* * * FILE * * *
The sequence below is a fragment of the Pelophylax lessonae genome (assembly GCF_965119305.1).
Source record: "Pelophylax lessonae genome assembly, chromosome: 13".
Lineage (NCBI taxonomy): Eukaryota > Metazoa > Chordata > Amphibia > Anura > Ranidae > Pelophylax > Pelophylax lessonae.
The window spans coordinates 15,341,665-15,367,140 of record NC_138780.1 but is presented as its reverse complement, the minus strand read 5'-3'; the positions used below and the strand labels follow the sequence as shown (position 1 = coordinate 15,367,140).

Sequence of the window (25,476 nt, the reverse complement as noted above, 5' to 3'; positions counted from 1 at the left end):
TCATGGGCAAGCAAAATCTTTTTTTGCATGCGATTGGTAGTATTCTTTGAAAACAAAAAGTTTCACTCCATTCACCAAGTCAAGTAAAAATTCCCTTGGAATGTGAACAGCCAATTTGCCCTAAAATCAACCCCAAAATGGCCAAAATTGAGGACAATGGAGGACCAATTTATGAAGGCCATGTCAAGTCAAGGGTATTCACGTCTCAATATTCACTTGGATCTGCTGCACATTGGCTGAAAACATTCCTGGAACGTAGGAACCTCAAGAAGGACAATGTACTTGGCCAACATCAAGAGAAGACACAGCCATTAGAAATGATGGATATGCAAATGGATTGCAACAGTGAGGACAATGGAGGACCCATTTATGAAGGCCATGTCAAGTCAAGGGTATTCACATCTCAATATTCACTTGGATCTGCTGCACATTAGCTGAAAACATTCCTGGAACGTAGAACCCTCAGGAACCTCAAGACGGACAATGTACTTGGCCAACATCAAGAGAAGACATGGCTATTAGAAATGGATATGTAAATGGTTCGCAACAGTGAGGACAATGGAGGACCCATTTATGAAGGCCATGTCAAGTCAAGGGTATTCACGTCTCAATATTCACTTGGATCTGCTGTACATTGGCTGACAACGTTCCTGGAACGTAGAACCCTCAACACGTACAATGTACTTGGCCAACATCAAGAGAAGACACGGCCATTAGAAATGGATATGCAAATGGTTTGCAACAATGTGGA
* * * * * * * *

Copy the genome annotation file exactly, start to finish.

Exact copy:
The sequence below is a fragment of the Pelophylax lessonae genome (assembly GCF_965119305.1).
Source record: "Pelophylax lessonae genome assembly, chromosome: 13".
Lineage (NCBI taxonomy): Eukaryota > Metazoa > Chordata > Amphibia > Anura > Ranidae > Pelophylax > Pelophylax lessonae.
The window spans coordinates 15,341,665-15,367,140 of record NC_138780.1 but is presented as its reverse complement, the minus strand read 5'-3'; the positions used below and the strand labels follow the sequence as shown (position 1 = coordinate 15,367,140).

Sequence of the window (25,476 nt, the reverse complement as noted above, 5' to 3'; positions counted from 1 at the left end):
TCATGGGCAAGCAAAATCTTTTTTTGCATGCGATTGGTAGTATTCTTTGAAAACAAAAAGTTTCACTCCATTCACCAAGTCAAGTAAAAATTCCCTTGGAATGTGAACAGCCAATTTGCCCTAAAATCAACCCCAAAATGGCCAAAATTGAGGACAATGGAGGACCAATTTATGAAGGCCATGTCAAGTCAAGGGTATTCACGTCTCAATATTCACTTGGATCTGCTGCACATTGGCTGAAAACATTCCTGGAACGTAGGAACCTCAAGAAGGACAATGTACTTGGCCAACATCAAGAGAAGACACAGCCATTAGAAATGATGGATATGCAAATGGATTGCAACAGTGAGGACAATGGAGGACCCATTTATGAAGGCCATGTCAAGTCAAGGGTATTCACATCTCAATATTCACTTGGATCTGCTGCACATTAGCTGAAAACATTCCTGGAACGTAGAACCCTCAGGAACCTCAAGACGGACAATGTACTTGGCCAACATCAAGAGAAGACATGGCTATTAGAAATGGATATGTAAATGGTTCGCAACAGTGAGGACAATGGAGGACCCATTTATGAAGGCCATGTCAAGTCAAGGGTATTCACGTCTCAATATTCACTTGGATCTGCTGTACATTGGCTGACAACGTTCCTGGAACGTAGAACCCTCAACACGTACAATGTACTTGGCCAACATCAAGAGAAGACACGGCCATTAGAAATGGATATGCAAATGGTTTGCAACAATGTGGA